Posts Tagged 'Usability'

Measuring Readability of your Copy

One of the most important things in building web sites is content. How do you know how readable your content is? If you have Microsoft Word, you can measure it.

Active is better than passive

readingYour English teacher probably told you to avoid writing in the passive voice. Use the active voice–it’s more exciting to read. How well do you do at that? Use the  Passive Sentences Test to find out. For this test, the lower the score, the better.

Long sentences and words with lots of syllables are harder to read

To tell how easy your text is to read, you can use the Flesch Reading Ease score.  This test measures how long your sentences are and how many syllables are in the words you used. The higher the score, the better. Aim for something above 60.

Big words take more thought

Similar to the Flesch Reading Ease test, the Flesch-Kincaid Grade Level test gives back something we can all relate to — a grade level, meaning the level of education needed to understand your text. Even if you’re writing for an educated audience, they appreciate having text that is easy to read. Face it; we’re all busy and swamped with so many things trying to grab our attention. We’re more likely to read things that we can easily read. Shoot for a grade level of 8 at the max.

So go find out how to measure your readability. If you’re writing for the web, just copy and paste your web copy into Word and check your readability scores.

Just for fun, here are the scores for this article:

  • Passive voice: 0%
  • F. Reading ease: 77.8
  • F.K. grade level: 5.3
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Back to Usability — how about a checklist?

download checklistOkay, enough sidetracking to Facebook, time to get back to usability.

There’s a very good 25 point web site usability checklist on usereffect.

Checklists won’t make your site usable–it’s best to usability test your site with the target audience and really sit back and watch what they have trouble with–but a checklist will help you avoid the most obvious mistakes so when you sit down to a usability test you’re not completely embarrassed that they can’t even tell what your web site is for.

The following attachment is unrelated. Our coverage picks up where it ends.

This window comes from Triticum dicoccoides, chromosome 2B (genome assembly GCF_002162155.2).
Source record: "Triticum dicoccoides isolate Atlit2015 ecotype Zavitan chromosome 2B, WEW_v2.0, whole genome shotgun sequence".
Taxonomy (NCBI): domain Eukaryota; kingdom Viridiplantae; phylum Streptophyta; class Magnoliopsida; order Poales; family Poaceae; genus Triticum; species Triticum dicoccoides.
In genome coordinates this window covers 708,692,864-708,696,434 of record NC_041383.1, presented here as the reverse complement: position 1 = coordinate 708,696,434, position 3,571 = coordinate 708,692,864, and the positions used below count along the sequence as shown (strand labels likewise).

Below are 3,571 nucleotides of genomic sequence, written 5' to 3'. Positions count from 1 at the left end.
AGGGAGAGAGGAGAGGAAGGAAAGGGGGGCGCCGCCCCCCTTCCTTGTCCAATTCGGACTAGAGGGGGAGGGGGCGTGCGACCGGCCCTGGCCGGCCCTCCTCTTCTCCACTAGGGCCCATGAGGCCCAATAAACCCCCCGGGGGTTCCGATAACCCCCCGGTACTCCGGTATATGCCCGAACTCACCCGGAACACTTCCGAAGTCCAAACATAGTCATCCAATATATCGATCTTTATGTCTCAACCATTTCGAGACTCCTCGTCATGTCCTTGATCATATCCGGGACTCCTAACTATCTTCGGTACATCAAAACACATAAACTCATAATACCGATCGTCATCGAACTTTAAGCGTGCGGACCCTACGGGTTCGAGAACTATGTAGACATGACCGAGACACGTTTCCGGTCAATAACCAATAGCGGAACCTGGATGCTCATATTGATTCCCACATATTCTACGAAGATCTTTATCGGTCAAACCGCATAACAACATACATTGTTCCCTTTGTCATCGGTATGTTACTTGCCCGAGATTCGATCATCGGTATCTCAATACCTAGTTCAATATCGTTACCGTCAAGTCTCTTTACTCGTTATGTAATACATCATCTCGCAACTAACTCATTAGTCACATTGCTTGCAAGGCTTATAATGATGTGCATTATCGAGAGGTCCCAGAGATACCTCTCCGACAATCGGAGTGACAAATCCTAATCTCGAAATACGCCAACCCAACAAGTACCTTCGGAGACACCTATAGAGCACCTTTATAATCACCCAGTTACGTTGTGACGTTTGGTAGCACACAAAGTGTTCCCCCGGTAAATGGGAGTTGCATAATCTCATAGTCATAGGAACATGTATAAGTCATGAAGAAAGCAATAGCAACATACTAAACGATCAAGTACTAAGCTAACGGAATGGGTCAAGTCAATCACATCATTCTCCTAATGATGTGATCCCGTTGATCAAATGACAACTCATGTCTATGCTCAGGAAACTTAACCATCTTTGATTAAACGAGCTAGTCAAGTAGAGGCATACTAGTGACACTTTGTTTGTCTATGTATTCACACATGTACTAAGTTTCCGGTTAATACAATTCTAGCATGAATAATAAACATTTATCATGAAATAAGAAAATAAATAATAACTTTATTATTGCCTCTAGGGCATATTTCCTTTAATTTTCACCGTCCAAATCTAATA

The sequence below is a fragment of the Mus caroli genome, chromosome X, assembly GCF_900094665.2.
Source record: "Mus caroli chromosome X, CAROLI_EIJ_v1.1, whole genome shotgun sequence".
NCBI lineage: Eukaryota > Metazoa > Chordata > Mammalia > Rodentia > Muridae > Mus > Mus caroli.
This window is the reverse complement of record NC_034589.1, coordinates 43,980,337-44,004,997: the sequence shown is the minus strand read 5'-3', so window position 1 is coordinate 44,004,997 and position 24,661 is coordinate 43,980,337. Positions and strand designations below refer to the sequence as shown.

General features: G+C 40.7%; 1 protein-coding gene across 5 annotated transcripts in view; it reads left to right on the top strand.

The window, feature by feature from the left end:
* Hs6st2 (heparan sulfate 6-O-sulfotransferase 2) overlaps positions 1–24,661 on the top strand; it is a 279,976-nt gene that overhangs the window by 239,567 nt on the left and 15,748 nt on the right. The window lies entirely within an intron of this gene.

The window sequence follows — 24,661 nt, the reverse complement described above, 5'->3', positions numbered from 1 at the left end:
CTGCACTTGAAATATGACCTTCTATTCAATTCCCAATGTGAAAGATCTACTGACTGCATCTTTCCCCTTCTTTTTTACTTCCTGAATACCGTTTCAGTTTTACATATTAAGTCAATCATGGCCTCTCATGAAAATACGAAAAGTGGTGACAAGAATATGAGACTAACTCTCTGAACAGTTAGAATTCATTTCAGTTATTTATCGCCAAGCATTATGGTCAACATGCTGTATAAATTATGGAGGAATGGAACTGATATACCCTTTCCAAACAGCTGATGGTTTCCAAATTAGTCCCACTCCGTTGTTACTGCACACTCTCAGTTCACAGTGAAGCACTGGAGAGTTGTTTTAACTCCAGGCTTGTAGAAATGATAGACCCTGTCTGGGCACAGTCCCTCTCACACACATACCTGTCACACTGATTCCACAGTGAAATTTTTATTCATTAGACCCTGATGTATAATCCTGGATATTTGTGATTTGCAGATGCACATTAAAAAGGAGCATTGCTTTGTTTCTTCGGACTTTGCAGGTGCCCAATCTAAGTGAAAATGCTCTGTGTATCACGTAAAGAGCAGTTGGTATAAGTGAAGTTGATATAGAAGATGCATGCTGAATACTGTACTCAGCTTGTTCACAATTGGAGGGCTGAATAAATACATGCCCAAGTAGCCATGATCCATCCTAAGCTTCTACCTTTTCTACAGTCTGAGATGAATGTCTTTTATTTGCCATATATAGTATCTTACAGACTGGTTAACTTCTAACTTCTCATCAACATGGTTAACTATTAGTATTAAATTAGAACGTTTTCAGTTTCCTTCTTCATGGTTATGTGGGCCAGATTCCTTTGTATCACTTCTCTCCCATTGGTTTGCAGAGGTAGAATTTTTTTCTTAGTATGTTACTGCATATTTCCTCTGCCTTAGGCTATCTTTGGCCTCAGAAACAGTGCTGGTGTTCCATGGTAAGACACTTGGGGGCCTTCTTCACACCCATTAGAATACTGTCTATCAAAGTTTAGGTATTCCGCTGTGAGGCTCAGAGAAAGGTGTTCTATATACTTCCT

Trackthis integrates package tracking into social networking

If you twitter or facebook and you order things that you have shipped to you, you’re gonna love this: TrackThis figured out how to take those hard-to-crack shipping APIs and let you track your packages via facebook or twitter.

I was all excited to try it, until I went to Facebook and discovered:

This application cannot be added to your Pages. Facebook applications for Pages can be specialized for certain Page categories (e.g. Restaurants or Bands). Either you have no Pages that fit the category of this application, or you have already added this application to your eligible Pages.

What kind of Facebook page do I need to be able to add it? That’s really confusing and is not making for a very good user experience. (Um, well, it’s denying me from even having a user experience! Hate that!) 

Well, maybe I’ll try it on Twitter.

Hey, I wonder if TrackThis would like to share some of their shipping API expertise with our comment-ers who are having difficulty integrating the buggers? See the comments on my shipping API post.

Use Verbs on your Buttons

Jeff Saxton at FutureNow pointed me to a post by Dmitry at Usability Post with a really good point.

It’s more usable if, instead of the traditional “Yes” and “No” buttons, you use strong verbs such as “Save” and “Don’t Save”. I don’t even have to show you the example dialog box he shows (but I will, anyway) for you to understand what the “Save” and “Don’t Save” buttons mean–where with the “Yes” and “No” buttons, you would have to read the question on the dialog box and think about what you are saying yes or no to.

What’s more usable?

This:
windows save dialog

Or this:
OS X save dialog

Great point! Thanks for bringing it up, Dmitry!

Alan Cooper’s talk on how User Experience Design fits in Agile Development